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Many asked  Mackerman  “what  are  you  doing”  after  did  kooky  things  prompting   Mackerman  to  ALWAYS  tell  them  “giving  you  life”.  The  term  life  in  the  world  of   Mackerman  was  the  ability  to  win  in  able  to  succeed.  Let  me  explain.  Life  is  a   “…condition  that  distinguishes  organisms  from  inorganic  objects  and  dead  organisms,   being  manifested  by  growth  through  metabolism,  reproduction,  and  the  power  of   adaptation  to  environment  through  changes  originating  internally…”  (dictionary.com)   but  to  Mackerman  it  was  something  entirely  different.  Mackerman  believed  a  life   was  over  once  one  had  won  a  game  of  Buttwhacka,  played  with  organic  materials   such  as  Cinnamon  and  stuffed  their  face  completely  full  of  Annie’s  “Arthur”  mac  and   cheese.  Life  was  hell  for  Mackerman  when  he  could  not  carry  on  his  persona.   Mackerman  was  a  man  boy.  The  story  of  his  short  life  is  what  he  and  his  followers   would  consider  “godly”  because  of  all  his  wonderful  accomplishments.  Of  course  the   unique  kiddo  grew  up  to  become  a  skinny  man  who  lacks  self-­‐confidence.          

 

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And your  hand  she  would  clasp   As  you  feigned  disinterest   Luna  my  dear   She  will  always  be  near   Infecting  her  tears   With  the  wasted  years   Thinking  of  the  days   When  all  four  would  play   And  life  seemed   Perfect  that  way   Luna  they  lied   And  a  part  of  her  died   But  then  again  she  always  did  have   the  dead  eyes   Compared  to  you   A  beautiful  blue   But  I  never  knew   I  never  knew   Luna  don’t  cry This  is  your  lullaby We  will  all  have  to  sing Until  the  day  you  die So  darling  cheer  up While  we  fill  up  our  cups You  will  always  have  those   Wonderful  eyes.   Luna  those  eyes   Imagine  my  surprise   When  I  got  to  look  again   At  those  beautiful  eyes   But  now  I  can  see   When  you  turn  towards  me   And  all  I  can  say   When  you  stare  that  way   Is   Luna.   Your  eyes   Luna   Your  eyes   What  have  they  done   To  those  eyes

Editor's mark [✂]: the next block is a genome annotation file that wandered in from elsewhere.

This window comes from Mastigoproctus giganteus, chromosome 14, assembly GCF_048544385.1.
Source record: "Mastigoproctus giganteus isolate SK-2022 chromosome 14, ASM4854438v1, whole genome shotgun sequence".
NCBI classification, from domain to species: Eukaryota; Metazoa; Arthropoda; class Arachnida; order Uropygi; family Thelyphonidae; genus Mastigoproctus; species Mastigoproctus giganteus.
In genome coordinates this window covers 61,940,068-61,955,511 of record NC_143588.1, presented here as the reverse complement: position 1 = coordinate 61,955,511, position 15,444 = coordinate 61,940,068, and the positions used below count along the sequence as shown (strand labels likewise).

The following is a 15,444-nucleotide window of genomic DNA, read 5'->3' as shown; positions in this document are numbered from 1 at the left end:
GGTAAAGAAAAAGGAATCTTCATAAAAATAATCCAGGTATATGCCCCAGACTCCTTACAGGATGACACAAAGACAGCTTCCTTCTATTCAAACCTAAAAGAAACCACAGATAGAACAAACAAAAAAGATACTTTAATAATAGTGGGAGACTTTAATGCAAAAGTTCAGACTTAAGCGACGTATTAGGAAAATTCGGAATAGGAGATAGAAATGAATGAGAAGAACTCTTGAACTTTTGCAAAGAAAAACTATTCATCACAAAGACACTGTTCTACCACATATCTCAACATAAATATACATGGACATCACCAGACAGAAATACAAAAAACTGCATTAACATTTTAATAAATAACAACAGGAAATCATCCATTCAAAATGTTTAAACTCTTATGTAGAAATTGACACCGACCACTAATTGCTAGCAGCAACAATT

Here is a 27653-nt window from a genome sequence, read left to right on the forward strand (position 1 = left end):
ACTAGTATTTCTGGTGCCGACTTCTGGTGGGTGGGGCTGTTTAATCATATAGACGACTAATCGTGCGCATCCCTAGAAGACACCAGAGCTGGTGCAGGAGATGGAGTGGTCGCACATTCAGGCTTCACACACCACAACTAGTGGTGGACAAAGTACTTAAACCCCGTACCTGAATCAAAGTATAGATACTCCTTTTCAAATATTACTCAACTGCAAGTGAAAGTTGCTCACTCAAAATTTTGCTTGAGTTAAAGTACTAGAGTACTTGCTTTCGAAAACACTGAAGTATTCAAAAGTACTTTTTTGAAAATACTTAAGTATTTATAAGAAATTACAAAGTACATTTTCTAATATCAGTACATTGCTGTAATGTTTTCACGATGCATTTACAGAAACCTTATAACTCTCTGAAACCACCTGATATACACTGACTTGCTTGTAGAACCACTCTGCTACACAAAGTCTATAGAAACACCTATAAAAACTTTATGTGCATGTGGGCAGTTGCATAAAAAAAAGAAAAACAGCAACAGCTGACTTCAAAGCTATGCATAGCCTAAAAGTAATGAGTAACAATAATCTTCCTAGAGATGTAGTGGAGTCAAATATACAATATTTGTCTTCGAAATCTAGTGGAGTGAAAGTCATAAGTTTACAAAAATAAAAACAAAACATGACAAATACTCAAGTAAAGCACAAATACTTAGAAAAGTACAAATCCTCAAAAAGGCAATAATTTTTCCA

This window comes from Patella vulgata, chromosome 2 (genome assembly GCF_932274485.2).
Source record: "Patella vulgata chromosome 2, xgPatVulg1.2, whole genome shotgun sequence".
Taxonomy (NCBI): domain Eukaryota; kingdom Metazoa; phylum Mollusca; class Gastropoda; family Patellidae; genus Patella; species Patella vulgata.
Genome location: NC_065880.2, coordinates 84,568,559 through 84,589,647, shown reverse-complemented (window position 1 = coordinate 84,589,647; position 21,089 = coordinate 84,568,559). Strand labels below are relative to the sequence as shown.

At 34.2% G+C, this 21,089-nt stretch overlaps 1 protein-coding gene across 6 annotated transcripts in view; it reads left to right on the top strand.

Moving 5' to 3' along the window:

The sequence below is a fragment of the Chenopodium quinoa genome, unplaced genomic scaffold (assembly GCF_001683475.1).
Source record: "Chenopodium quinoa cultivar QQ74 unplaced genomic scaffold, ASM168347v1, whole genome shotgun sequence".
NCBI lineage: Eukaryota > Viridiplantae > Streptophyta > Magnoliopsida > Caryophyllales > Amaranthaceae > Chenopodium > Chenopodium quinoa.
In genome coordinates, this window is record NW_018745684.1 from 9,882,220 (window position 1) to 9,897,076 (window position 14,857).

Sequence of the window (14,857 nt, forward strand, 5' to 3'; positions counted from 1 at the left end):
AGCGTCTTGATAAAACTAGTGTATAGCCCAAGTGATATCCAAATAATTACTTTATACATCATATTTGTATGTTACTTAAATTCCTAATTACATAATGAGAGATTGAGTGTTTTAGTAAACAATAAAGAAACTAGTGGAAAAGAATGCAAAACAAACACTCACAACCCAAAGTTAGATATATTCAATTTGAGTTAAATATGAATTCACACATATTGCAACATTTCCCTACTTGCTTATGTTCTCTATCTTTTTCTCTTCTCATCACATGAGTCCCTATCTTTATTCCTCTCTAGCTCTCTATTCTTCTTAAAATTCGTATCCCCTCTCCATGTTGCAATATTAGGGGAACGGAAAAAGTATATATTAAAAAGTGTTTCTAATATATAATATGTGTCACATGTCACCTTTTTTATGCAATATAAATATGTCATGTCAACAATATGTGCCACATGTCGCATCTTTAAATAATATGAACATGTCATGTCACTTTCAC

L UNA  –  S ILVER  K EY ,  P OETRY   by  Maureen  Hughes   Luna  those  eyes   Luna  those  eyes   There  was  once  a  woman   Who  would  sing  of  those  eyes   Paternal  lies   Do  you  remember  she  cried?   Because  no  one  could  save   Your  beautiful  eyes   Her  mother,  she’d  sigh When  he  would  walk  by But  he  was  the  downfall He  was  the  demise Maybe  it’s  better You  can’t  remember  her  green   sweater Maybe  it’s  for  the  best How  you  would  clutch  it  and  laugh